"I had rather our brown cow were well than the realm and the king's girl," said the herd's boy.
97. "Well," said the herd. "It will be said of that cock-eyed cook: 'Many a good blade has a bad sheath.'"
"That's true enough," said the herd's boy, and home he went and slept in his dark crib.
98. If the day came soon, sooner than that the herd was up, and off he set with the cows to the second park. He went to the silver castle and
sounded his silver whistle, and the fine fair servant came out and said: "What's your will, Master?"
"Meat and drink, horse and harness," said he.
That was ready, and when he had eaten and drunk he mounted and rode through the air.
99. The king's daughter, with the carrotty cockeyed cook and the fourteen fine, full-armed, worthy warriors were at the strand boasting and brandishing their blades as before.
100. But when the sun rose they looked to the East, and saw a gleaming, glittering warrior in silver armour riding through the air on a milk-white steed, with a gleaming, glancing sword of light in his right hand; and then they fled helter-skelter up to the deep dyed dark green hills, and the cook hid in his dark hole as he did before.
101. The rider of the milk-white steed came down to earth, and tied his horse to the branch of a tree and came to the king's daughter; and without more ado he laid his head in her lap, where she sat on the green knoll by the sea-shore, and there they talked for a time and a while, while she combed his hair.
102. "But," said she, "if you sleep how shall you be roused?"
"Lay my sword upon my face," he said, "and if that won't rouse me, cut off the tip of my little finger when the dragon comes."
103. Then he slept while the lady sat and combed his hair, and the cook looked out of the
dark hole, where no one could see him and he could see all.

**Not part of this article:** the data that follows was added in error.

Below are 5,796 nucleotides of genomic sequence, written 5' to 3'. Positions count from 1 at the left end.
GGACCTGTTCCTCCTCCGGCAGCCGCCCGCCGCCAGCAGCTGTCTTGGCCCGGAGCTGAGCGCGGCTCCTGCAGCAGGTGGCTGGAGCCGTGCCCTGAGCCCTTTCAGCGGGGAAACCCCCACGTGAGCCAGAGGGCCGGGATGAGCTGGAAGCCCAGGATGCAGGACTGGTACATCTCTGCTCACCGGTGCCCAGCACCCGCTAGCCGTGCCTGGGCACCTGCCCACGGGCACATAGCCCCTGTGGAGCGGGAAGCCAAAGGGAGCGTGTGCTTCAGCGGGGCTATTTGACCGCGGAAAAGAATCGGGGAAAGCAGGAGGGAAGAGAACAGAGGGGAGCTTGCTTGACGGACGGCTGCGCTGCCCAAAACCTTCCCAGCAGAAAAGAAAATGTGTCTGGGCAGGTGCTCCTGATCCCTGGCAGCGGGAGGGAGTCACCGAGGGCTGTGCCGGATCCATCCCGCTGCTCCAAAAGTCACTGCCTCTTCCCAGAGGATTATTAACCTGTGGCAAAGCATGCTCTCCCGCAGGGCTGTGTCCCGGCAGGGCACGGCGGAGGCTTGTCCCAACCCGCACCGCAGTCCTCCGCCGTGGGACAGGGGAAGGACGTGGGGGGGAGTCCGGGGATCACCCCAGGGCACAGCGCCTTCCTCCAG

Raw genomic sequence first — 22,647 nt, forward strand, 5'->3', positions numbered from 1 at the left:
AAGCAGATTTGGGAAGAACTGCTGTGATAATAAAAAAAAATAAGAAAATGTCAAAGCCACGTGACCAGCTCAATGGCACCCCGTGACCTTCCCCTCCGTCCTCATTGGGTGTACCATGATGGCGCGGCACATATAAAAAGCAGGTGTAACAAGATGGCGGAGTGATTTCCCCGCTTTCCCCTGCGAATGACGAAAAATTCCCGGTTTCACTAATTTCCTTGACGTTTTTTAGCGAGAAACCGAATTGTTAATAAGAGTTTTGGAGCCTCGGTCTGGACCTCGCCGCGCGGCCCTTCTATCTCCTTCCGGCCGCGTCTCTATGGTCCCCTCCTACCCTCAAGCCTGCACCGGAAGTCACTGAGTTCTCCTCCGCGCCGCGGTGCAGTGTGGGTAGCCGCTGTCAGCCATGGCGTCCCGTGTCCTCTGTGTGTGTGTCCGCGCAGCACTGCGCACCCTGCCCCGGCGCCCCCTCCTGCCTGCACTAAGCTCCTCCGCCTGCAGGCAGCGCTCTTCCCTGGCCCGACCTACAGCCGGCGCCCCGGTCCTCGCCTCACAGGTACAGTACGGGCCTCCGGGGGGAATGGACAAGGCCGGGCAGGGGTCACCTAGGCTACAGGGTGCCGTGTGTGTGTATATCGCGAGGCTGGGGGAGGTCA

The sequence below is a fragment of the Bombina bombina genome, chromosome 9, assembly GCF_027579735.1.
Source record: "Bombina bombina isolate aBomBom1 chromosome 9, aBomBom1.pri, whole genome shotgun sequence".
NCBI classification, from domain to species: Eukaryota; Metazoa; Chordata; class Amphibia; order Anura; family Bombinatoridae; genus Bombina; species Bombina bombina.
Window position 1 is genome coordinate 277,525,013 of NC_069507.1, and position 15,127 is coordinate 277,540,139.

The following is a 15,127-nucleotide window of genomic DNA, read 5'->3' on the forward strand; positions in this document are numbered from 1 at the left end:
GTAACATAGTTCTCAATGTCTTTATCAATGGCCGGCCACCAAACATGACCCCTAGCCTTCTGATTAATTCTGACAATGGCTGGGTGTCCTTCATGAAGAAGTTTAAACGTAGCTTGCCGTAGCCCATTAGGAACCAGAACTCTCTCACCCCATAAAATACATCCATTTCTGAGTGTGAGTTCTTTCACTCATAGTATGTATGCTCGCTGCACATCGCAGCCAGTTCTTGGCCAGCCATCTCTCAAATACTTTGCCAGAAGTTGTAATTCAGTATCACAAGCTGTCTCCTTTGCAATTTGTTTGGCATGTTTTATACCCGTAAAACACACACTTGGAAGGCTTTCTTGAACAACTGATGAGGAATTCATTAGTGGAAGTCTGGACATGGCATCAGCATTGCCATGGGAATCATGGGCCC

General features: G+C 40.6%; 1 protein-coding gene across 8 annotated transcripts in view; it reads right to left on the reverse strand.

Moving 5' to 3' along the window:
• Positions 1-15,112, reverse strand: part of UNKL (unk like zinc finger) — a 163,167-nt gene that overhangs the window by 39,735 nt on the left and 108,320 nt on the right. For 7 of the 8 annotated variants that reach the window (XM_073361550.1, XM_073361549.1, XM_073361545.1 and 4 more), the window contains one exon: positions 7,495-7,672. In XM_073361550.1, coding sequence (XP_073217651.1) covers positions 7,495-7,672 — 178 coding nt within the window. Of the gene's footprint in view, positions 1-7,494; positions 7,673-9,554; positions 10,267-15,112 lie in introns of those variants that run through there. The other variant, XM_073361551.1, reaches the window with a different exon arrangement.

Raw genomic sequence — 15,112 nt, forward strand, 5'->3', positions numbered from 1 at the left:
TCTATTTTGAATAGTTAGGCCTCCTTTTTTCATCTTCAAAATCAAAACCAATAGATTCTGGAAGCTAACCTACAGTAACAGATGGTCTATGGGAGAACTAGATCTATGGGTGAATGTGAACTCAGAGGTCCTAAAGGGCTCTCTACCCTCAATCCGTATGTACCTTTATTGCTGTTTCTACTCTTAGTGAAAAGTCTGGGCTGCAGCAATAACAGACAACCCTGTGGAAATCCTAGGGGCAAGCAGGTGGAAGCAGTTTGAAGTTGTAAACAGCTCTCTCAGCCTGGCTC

104. He had not slept long when the West grew dark with a coming squall, and the sea ran East and the waves waxed big and gurly, and the tide rose on the strand. Then she laid the bright steel on his face, and he stirred in his sleep but slept on.
Then she saw the dragon in the squall with the spindrift flying, blowing clouds of spray and steam from his mouth and throat and nostrils, and she seized the sword and shore off the tip of his right little finger, and up he rose.
105. He took from his girdle the little black rusty bit and the shaggy headstall and shook itand the black steed and the black hound were at his side. He mounted, and to the strand he rode.
106. Then the dragon landed and trailed himself up, and he sank in the sand; he was so mighty and weighty, but this time he sank less, for he was lighter by one head.
107. "A hard fight for the king's daughter today," roared the dragon.
"A hard fight," shouted the herd boy, and at it they went. Horse and hound and man and monster rolled and roared, barked and bayed, and drove the sand and stones into the air, bit and fought and panted till they were tired. It was hard to say which had the best of the battle.
108. At last the herd thought that he was far from friend and too near a fearful foe, so he gathered
his might and heaved up the beast, and he put his shoulder under and tossed him up and broke his ribs, and his shoulder-blade on the strand.
Then he grasped his shining steel sword and smote off a second head.
109. If I had a draught of water I would win yet," said the dragon.